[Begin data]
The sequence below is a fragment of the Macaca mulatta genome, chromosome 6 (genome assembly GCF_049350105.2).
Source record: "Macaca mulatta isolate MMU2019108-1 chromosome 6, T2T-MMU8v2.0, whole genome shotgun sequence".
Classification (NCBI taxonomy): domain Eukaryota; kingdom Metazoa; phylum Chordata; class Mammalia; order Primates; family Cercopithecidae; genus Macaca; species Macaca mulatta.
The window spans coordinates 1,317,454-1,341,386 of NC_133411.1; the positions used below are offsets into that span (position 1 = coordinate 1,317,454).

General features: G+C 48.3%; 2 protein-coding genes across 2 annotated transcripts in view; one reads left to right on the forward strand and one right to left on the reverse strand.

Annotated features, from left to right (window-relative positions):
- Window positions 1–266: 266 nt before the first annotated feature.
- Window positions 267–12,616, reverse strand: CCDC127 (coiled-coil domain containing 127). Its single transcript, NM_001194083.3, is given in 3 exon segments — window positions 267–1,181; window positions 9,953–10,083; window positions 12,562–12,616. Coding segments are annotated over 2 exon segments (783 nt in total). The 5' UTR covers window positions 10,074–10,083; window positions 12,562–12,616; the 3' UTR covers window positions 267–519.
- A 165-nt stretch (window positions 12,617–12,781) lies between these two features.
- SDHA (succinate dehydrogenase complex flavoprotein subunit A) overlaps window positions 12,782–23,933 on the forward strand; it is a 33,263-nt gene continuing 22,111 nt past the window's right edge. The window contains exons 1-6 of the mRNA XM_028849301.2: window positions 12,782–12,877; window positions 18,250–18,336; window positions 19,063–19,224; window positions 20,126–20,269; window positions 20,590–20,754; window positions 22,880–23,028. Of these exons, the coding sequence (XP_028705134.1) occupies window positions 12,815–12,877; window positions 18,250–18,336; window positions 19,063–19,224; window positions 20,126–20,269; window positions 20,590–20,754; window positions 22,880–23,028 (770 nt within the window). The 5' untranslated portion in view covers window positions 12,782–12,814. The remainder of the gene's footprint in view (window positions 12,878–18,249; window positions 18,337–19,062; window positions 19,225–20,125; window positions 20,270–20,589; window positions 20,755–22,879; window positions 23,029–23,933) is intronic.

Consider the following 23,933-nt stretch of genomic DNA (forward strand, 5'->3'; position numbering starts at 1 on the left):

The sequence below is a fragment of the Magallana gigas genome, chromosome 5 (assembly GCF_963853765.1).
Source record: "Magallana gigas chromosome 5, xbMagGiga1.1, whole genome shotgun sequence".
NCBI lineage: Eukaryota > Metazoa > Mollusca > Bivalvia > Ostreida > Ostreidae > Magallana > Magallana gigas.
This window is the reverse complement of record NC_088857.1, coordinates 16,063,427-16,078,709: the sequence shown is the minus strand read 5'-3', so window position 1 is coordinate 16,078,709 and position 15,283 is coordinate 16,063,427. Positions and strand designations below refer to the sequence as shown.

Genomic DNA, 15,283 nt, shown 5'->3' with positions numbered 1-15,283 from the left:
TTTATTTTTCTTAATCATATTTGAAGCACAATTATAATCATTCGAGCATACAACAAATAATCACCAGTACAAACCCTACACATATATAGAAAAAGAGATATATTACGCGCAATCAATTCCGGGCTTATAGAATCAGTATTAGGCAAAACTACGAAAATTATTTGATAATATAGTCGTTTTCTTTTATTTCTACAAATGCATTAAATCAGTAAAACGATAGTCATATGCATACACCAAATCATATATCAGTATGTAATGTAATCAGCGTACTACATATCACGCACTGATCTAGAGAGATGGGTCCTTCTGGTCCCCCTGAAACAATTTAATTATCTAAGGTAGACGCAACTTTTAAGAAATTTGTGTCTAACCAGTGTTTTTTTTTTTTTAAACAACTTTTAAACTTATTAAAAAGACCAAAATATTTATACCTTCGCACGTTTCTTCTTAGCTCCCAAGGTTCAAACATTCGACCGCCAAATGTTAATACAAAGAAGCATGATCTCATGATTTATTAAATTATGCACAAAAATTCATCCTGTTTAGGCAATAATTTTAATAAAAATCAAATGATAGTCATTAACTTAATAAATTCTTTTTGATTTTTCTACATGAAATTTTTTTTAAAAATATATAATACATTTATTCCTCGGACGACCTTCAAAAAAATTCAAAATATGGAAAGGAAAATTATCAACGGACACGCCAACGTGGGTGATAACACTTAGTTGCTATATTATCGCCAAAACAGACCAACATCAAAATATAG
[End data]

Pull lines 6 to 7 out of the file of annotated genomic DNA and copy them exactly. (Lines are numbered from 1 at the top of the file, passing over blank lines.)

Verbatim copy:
Annotated features, from left to right (window-relative positions):
- Window positions 1–266: 266 nt before the first annotated feature.